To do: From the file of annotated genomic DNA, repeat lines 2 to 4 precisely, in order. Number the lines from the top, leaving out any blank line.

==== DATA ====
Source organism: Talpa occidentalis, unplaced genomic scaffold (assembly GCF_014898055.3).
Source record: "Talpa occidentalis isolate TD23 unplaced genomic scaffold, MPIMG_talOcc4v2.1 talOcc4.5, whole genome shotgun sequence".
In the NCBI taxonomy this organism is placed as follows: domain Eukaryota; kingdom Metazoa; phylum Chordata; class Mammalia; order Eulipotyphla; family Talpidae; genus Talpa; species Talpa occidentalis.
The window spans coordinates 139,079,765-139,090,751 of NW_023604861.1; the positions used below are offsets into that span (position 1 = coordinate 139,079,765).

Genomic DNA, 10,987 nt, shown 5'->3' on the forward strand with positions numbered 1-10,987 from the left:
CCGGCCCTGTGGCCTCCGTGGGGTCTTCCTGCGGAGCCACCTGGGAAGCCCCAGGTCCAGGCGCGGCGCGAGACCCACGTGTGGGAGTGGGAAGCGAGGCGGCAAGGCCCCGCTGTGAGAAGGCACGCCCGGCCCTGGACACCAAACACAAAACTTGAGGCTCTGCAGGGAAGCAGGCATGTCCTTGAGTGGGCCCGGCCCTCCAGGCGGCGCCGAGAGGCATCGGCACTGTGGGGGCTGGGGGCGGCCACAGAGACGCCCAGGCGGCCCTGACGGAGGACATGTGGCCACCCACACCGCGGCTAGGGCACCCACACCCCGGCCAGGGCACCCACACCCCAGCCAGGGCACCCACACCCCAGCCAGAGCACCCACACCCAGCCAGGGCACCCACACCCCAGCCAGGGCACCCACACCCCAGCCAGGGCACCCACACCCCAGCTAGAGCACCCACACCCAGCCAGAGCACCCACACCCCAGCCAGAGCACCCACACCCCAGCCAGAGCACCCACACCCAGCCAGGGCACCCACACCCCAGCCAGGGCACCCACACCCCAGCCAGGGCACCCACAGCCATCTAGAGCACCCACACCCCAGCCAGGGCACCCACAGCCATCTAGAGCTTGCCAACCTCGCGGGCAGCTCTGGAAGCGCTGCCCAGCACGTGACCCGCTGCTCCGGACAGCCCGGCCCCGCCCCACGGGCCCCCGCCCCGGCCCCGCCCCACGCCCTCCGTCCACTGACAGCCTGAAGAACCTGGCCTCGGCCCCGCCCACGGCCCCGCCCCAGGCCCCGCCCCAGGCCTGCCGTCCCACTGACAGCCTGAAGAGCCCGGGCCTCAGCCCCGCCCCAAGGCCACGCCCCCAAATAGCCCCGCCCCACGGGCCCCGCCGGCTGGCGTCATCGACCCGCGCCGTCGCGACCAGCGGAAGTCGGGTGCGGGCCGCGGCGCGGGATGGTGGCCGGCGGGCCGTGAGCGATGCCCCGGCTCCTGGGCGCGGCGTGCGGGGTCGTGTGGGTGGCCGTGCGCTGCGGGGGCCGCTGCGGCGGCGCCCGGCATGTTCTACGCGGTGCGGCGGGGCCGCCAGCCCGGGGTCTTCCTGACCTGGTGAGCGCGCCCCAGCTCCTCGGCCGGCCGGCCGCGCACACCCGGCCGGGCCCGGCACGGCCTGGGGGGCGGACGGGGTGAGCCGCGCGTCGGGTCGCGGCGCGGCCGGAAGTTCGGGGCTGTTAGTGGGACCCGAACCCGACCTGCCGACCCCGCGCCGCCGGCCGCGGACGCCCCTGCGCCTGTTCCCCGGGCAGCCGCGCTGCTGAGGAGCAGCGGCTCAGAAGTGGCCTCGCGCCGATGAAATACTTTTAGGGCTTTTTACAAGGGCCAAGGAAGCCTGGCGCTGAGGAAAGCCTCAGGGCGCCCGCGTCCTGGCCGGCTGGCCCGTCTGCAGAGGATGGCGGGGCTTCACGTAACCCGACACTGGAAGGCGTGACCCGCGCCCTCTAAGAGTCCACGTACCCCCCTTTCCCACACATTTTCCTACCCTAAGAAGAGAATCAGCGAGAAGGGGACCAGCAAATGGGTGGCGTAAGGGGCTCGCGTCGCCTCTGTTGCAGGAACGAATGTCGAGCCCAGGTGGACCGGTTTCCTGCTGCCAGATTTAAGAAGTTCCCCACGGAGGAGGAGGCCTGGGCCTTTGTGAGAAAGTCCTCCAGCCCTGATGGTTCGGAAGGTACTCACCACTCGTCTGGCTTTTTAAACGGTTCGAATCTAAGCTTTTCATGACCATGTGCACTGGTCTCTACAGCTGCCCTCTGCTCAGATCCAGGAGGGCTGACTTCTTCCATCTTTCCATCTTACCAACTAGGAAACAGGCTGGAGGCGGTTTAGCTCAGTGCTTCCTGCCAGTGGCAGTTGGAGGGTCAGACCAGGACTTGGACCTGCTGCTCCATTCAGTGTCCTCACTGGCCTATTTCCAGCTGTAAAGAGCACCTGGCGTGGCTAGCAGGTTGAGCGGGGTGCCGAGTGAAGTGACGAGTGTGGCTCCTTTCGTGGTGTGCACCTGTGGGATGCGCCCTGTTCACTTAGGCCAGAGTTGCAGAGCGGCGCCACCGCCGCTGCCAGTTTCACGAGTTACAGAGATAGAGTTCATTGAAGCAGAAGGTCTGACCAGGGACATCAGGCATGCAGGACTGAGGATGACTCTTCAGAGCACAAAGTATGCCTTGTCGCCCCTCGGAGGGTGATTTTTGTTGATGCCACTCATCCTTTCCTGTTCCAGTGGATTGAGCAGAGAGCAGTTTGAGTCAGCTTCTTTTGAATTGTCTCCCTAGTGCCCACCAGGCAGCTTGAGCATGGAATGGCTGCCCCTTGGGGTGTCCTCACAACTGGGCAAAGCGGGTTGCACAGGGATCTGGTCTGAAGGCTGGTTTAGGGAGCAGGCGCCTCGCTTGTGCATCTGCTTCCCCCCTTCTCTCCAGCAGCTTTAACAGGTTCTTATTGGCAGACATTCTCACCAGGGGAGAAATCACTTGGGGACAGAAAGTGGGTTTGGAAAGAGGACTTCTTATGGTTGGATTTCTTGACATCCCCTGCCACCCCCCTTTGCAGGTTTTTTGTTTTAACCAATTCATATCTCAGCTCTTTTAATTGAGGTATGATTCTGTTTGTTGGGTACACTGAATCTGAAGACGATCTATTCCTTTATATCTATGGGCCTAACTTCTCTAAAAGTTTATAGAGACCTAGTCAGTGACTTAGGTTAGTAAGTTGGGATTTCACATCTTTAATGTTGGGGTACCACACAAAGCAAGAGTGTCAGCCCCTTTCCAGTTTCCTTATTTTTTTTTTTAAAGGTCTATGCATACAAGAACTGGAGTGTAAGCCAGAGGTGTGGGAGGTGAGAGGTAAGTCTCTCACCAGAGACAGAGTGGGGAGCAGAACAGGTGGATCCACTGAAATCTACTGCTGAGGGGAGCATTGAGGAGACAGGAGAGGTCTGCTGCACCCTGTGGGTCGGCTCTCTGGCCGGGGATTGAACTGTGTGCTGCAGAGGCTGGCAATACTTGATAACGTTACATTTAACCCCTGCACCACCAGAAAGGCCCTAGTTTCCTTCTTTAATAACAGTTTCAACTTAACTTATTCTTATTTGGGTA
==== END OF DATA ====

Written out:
Source record: "Talpa occidentalis isolate TD23 unplaced genomic scaffold, MPIMG_talOcc4v2.1 talOcc4.5, whole genome shotgun sequence".
In the NCBI taxonomy this organism is placed as follows: domain Eukaryota; kingdom Metazoa; phylum Chordata; class Mammalia; order Eulipotyphla; family Talpidae; genus Talpa; species Talpa occidentalis.
The window spans coordinates 139,079,765-139,090,751 of NW_023604861.1; the positions used below are offsets into that span (position 1 = coordinate 139,079,765).